Sizing a Heat Pump Based on Minimum Capacity
I’m replacing my gas furnace with a heat pump. I live in a 2000 sq ft detached house in a moderate climate (Vancouver, BC). I’ll be using the heat pump mainly for heating and maybe a few weeks a year for cooling.
I’m still waiting for an official energy audit report, but I’ve done a rough Manual J calculation myself and I have a heating load of ~22,500 BTU/h and a cooling load of 11,000 BTU/h.
I’m considering the following ducted units:
– Fujitsu AOU24RGLX/AMUG24LMAX, capacity range at 47F: 5,400-32,400 (https://ashp.neep.org/#!/product/33397)
– Mitsubishi PUZ-HA24NHA/PVA-A24AA7, capacity range at 47F: 11,500-27,000 (https://ashp.neep.org/#!/product/34518)
– Daikin DZ17VSA241A/DV24FECB14A, range: 5,700-22,800 (https://ashp.neep.org/#!/product/30721)
Pricing is more or less similar, while Daikin has a 12 years of warranty and the others have 10 years.
Heating season here is fairly moderate except for 3-4 days where it gets colder than usual (~18F.) Based on my estimates I normally need between 5,000-10,000 BTU/h and in those colder days I need 20,000 BTU/h (see attachment for a graph of outside temp in Celsius vs estimated daily kBTU/h average coming out from my gas furnace).
My question is finding the right balance between the max capacity and the min capacity. Mitsubishi is the only one among the three that has a max rating of 26k at 17F, Fujitsu has a max of 22.4k which is very close to the max heating needs. Daikin has a max of 17,300 at 17F which means I will need another source of heat in Winter. However, there are a lot of days where my load is not that high, and many days where the load is 10,000 or below. Fujitsu and Daikin have a much lower minimum capacity, which based on my understanding would perform better in the shoulder seasons.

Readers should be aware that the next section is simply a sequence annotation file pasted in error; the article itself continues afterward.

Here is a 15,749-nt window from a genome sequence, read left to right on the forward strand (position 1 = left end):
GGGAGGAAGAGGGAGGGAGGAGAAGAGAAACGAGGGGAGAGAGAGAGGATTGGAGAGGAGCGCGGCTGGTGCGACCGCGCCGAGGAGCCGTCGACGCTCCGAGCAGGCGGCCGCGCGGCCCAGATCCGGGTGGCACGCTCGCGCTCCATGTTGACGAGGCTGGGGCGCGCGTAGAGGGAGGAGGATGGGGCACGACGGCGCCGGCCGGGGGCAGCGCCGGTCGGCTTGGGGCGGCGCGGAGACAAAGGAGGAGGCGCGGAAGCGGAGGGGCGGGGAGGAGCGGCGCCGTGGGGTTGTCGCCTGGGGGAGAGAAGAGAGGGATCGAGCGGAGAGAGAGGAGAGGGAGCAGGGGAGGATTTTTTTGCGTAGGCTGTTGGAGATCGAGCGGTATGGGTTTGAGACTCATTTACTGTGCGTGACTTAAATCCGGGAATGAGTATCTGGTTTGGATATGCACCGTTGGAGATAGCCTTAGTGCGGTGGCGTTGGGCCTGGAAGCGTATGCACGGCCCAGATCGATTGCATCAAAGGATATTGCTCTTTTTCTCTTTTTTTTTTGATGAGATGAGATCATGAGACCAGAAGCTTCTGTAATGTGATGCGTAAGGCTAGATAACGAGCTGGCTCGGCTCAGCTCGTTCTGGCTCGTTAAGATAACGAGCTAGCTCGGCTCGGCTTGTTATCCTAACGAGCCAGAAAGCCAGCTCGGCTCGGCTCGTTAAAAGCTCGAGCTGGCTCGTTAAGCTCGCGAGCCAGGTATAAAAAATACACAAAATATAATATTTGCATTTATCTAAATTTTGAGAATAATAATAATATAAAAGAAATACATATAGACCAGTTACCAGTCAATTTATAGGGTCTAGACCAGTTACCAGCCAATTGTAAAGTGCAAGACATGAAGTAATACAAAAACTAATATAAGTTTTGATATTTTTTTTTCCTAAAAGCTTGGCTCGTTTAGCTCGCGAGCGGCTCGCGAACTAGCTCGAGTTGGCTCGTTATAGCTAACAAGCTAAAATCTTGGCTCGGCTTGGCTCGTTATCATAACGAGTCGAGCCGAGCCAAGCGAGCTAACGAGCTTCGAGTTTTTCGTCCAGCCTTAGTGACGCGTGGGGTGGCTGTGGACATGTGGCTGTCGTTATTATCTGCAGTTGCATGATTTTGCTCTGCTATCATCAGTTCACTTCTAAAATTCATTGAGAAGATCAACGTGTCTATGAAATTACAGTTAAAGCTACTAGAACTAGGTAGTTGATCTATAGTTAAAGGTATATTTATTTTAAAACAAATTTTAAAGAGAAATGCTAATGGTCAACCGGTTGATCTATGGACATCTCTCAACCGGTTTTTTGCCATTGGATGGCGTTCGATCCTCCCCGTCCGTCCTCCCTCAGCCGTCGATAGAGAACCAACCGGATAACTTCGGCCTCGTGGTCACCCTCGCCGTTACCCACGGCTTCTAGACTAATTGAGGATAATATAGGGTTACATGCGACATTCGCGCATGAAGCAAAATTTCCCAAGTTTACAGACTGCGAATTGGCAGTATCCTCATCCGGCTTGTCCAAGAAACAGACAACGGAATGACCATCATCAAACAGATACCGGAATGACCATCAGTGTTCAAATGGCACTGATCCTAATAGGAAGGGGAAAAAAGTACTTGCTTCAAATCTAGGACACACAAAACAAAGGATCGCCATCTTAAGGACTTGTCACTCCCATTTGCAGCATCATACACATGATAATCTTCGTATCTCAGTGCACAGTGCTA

Minimum cooling is 10,800, 11,500, and 7,500 for Fujitsu, Mitsubishi, and Daikin respectively, which is also very close to my cooling loads.
What’s the more reasonable choice here? Pick Mitsubishi so that I won’t have to worry about not having enough heating capacity if it gets colder one year? Would the 10,000 BTU/h min cause issues? Mitsubishi also seems to be the most efficiency one with a crazy COP of 5.33 at its min capacity at 47F, while Fujitsu is 2.88 and Daikin is 4.4.
Or pick Fujitsu/Daikin that can go much lower without cycling but might bottom out on those colder days?
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The Daikin looks good with its COP at warm temps: consider a small resistance heater in the air handler for the extreme weather. 3kw should suffice, make sure the installer keeps it locked out until it gets very cold or make it a manual switch. You may never use it, but it's cheap to add.
Thanks for the suggestion, I'll look into the back up heater option with Daikin a bit more.
Any idea how the COP and HSPF interact with each other? Daikin has a better COP in the warmer temps, but its overall HSPF (9.6) is lower than Fujitsu (10.7). Which number to trust more when it comes to predicting efficiency?
If you use NEEP, you'll find COPs are more specific than HSPF. Where HSPF is usually a warmer zone, near the Mason-Dixon line, specific COPs at given temps tell you how, for instance, your hardware will perform when YOU need it. NEEP also goes over colder New England termps and which hardware can even perform down near 5F, and if listed, -13F.
Ideally you’d have your heat loss at every outdoor temp and then you’d find the COP that corresponds to that capacity and temp. Then you’d weight that by hours spent at that temp. Its different for every house and climate so it’s not worth the effort. I usually just go with COP. How that daikin has a lower HSPF despite having higher COPs at what your load would be at 17 and 47 degrees is beyond me. HSPF is a noble effort, but it’s mostly useless.
As seen in this chart most of the time we are in between 38F-65F.
I don't quite get why the numbers are the way they are. I was expecting Fujitsu to be the most efficient at its minimum capacity, but it's not. Also find it odd that it's so much less efficient compared to the competition. However, based on the efficiency ratings (AHRI data) and anecdotal experience of people who have these units they should not be that inefficient - not sure what to make of it.